Why does it do this in codeblocks? I want to use Codeblocks so I can use C++11 ={ Anyway to fix it?

If you want to use C++11, make sure you have the bleeding edge version of MinGW/GCC. Now, it should be 4.7.0 or above.

In other words, DLLExport view is showing:

glAccum; //Original functions and..
GLHook_glAccum @8; //The detoured functions.

As I said, you have the def-specified symbol and the automatically exported function (with original name). For that name decoration, it seems that your functions are correctly specified with __stdcall and extern "C". That decorated name (GLHook_glAccum@8) is most probably the one you need to use on the right-hand-side of the "=" sign in your def file.

Ahh that solved it with the extern "C" and __stdcall.

Only problem now is that it says:
Warning: resolving _GLHook_glAccum by linking to _GLHook_glAccum@8

I have to use the def file because if I don't use it, how will the original function point to mine?

Example:

glAccum = GLHook_Accum;

Doesn't that redirect all calls to glAccum to GLHook_Accum? That's what I read on MSDN:

For example, if your DLL exports a function, func1() and you want it to be used as func2(), you would specify:

EXPORTS
func2=func1

http://msdn.microsoft.com/en-us/library/hyx1zcd3%28v=vs.80%29.aspx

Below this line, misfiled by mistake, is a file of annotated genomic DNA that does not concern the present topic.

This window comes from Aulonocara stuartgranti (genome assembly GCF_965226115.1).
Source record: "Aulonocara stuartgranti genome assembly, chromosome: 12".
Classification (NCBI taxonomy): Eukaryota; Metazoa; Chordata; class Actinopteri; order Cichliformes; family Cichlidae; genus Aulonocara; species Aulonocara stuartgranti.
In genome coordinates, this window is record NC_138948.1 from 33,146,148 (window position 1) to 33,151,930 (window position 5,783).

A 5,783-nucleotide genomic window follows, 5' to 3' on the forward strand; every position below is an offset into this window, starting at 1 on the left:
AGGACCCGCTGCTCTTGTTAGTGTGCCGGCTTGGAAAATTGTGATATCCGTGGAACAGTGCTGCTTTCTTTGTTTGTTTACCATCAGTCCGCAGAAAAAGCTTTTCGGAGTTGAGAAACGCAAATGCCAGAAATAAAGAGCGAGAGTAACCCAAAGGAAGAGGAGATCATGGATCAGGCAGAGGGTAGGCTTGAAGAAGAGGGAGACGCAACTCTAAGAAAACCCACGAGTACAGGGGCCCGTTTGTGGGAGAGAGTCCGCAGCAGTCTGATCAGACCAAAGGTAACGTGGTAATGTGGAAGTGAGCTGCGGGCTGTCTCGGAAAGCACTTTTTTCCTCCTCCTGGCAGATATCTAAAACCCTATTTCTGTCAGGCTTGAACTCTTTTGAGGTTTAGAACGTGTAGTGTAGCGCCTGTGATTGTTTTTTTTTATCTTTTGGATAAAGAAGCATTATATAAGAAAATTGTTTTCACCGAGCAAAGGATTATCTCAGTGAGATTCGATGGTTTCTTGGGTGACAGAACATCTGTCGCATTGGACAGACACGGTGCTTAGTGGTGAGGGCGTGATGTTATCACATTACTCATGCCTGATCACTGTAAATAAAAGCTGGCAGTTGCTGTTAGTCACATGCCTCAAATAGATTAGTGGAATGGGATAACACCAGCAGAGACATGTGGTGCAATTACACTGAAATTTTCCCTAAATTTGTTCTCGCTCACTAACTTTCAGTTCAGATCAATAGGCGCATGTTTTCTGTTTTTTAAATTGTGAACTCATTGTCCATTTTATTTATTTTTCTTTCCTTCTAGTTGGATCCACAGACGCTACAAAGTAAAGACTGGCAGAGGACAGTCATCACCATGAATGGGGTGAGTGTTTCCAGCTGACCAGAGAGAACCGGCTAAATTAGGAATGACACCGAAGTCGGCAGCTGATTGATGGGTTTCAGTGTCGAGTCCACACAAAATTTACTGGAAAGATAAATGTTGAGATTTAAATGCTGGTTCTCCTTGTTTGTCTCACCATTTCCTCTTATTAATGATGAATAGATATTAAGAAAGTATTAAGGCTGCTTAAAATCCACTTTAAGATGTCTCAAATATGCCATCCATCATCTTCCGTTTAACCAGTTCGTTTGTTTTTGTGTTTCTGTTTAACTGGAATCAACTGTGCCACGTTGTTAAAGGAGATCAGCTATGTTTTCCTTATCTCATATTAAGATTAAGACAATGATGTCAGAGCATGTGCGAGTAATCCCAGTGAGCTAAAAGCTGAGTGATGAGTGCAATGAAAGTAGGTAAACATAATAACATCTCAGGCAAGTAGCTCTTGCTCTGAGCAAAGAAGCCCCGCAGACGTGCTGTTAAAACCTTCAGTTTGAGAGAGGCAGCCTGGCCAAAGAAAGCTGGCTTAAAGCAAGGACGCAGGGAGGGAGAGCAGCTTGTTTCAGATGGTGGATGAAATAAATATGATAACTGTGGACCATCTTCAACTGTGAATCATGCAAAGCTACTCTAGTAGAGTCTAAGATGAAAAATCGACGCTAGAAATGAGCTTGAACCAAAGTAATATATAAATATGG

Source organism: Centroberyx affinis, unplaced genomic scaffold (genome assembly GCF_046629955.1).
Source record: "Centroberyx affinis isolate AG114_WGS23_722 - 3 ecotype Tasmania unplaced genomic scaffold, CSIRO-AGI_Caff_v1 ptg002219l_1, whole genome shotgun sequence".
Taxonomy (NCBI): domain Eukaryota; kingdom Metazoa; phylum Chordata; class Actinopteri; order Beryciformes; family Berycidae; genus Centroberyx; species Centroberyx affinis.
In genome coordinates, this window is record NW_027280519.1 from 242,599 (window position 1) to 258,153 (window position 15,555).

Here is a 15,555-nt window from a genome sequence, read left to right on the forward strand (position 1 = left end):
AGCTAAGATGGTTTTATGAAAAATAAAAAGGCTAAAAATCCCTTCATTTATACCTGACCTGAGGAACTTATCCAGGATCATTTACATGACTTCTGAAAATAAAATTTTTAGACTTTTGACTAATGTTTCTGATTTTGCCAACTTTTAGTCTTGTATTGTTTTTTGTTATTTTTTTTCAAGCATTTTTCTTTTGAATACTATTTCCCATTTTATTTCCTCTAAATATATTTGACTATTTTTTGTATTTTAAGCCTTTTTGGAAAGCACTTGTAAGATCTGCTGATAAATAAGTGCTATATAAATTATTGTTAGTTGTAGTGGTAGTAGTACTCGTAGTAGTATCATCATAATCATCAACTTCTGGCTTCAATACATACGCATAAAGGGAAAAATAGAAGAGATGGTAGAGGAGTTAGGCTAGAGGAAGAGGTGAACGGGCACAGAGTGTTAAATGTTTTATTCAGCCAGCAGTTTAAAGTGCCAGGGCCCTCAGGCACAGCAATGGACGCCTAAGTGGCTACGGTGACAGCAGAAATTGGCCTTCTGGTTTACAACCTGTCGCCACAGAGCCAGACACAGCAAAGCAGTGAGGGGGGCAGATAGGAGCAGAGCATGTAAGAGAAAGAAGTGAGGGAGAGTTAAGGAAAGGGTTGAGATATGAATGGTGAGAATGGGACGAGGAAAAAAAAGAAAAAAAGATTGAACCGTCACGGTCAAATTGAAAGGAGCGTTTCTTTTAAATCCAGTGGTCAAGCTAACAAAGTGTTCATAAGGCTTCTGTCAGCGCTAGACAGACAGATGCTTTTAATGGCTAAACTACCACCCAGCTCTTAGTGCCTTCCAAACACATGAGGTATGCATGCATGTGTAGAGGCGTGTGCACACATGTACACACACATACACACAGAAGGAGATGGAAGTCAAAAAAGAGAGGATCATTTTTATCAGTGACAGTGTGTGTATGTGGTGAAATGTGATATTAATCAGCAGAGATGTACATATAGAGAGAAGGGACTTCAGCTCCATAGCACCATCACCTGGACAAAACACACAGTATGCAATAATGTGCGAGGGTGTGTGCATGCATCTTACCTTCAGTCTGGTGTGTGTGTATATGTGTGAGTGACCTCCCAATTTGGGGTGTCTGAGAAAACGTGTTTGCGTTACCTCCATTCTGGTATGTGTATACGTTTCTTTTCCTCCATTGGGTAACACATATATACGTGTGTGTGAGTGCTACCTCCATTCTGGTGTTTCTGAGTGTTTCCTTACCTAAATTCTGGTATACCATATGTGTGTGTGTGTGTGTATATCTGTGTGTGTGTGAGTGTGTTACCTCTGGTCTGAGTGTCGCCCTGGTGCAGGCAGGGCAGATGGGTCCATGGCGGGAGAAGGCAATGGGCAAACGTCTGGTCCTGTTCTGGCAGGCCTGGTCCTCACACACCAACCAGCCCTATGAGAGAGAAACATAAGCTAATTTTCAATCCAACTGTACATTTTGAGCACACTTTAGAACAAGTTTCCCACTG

When I don't use the DEF file, the warnings are gone.. But then again, it doesn't work unless I use it. I'll try the dlltool. :) Thank you.

Only problem now is that it says:
Warning: resolving _GLHook_glAccum by linking to _GLHook_glAccum@8

This is only due to the fact that GCC (and other compilers) will generally disregard name-decoration (which is the @8 thing at the end of the name) when matching the symbols. So, it matches the symbol _GLHook_glAccum to the decorated symbol _GLHook_glAccum@8, but it warns you about it because it could be a mistake on your part. With decoration usually signifies that it is __stdcall, without the decoration it usually means it is __cdecl, which are different calling conventions. But these are not super strict rules (it's an old ad-hoc Microsoft rule (how surprising... (sarcasms))), so the compiler only generates a warning about it. To quell the warning you should have the decoration in your def-file symbols (right-hand-side of the equal sign).